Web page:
The Anne Who Would Be Queen: 1997 letter to investigators

Below is best available copy of the text and scan of the response by Anne Lawrence to investigators regarding a 31 March 1997 incident which led Lawrence to resign as an anesthesiologist from Swedish Health Services in Seattle.

The State of Washington Department of Health initiated an investigation through their Health Professions Quality Assurance Commission as case number 97-05-0042MD.


Anne A. Lawrence, M.D.
[…address removed for privacy…]

[stamped] Received Aug 26 1997 Investigations

August 25, 1997

Virginia Renz, Investigator
Medical Quality Assurance Commission
1300 SE Quince Street
P.O. Box 47866
Olympia, WA 98504-7866

Re: File Number 97-05-0042MD

Dear Ms. Renz:

As you requested, I am writing to provide the Medical Commission with a statement detailing my examination of a patient without consent, and my reasons for resigning my clinical privileges at Swedish Hospital. Before I address the specifics of your request, I would like to provide you with some background information which may help to place those events in context.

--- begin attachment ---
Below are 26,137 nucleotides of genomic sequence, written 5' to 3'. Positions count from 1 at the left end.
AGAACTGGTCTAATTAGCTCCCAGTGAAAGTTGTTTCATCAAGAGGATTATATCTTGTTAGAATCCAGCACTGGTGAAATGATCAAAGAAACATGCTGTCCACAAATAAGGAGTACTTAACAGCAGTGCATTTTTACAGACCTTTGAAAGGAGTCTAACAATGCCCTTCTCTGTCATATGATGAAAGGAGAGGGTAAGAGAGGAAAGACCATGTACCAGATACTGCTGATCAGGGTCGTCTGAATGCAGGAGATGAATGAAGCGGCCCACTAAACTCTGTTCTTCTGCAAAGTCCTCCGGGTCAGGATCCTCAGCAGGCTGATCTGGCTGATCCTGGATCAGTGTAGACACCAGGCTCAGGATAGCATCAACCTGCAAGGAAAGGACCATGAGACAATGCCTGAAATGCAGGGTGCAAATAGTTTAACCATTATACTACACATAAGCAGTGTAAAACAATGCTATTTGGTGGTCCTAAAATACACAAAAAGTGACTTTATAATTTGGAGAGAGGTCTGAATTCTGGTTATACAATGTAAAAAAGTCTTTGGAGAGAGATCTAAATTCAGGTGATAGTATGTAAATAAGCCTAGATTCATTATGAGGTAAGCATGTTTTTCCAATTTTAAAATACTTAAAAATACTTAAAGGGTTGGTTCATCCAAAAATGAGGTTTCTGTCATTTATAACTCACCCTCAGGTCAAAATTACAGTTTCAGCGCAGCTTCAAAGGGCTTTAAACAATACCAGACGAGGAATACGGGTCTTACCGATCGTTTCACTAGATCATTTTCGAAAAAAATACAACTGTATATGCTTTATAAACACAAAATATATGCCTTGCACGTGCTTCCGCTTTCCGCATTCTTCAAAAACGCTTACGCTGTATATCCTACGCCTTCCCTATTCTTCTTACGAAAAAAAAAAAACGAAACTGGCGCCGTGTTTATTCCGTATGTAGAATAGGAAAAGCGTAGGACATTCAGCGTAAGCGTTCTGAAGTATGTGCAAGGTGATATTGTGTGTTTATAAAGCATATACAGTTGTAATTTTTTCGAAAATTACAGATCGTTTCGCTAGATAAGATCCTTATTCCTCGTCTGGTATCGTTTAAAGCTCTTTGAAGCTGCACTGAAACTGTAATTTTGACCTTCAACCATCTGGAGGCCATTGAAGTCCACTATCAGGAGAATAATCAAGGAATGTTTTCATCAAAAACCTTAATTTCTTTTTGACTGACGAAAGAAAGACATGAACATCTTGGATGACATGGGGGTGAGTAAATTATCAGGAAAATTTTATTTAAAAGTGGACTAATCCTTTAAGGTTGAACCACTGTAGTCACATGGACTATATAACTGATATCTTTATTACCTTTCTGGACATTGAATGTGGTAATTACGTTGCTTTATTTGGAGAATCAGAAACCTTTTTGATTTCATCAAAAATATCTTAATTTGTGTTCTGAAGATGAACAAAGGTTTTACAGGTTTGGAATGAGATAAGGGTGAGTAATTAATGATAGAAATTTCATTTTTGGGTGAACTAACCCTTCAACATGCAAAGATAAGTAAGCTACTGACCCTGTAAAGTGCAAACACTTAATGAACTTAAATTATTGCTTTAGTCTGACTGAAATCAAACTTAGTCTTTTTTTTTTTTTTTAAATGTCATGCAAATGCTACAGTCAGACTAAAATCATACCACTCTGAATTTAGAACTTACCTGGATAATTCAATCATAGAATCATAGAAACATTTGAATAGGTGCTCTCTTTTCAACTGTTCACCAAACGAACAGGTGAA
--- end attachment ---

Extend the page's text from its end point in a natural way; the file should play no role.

I have been in private practice as an anesthesiologist in Seattle for nearly 20 years. I was certified by the American Board of Anesthesiology in 1978, at age 27 – a bit younger than most. From 1978 to 1980, I practiced at Group Health Hospital, then left to join Associated Anesthesiologists. I served as an employee and director of that professional corporation until 1994, when we merged with Physicians Anesthesia Service, my employer until April of 1997. During those 17 years, I practiced primarily at Swedish Hospital. I served terms as president of Associated Anesthesiologists, an as clinical Chief in South Surgery at Swedish. I also served on the Equipment and Quality Assurance committees in my department. My colleagues would probably tell you that I’m a meticulous clinician with a conservative practice style, and that I’m a good teacher.
[… approximately 4 lines of text removed…]

Virginia Renz, August 25, 1997 page 2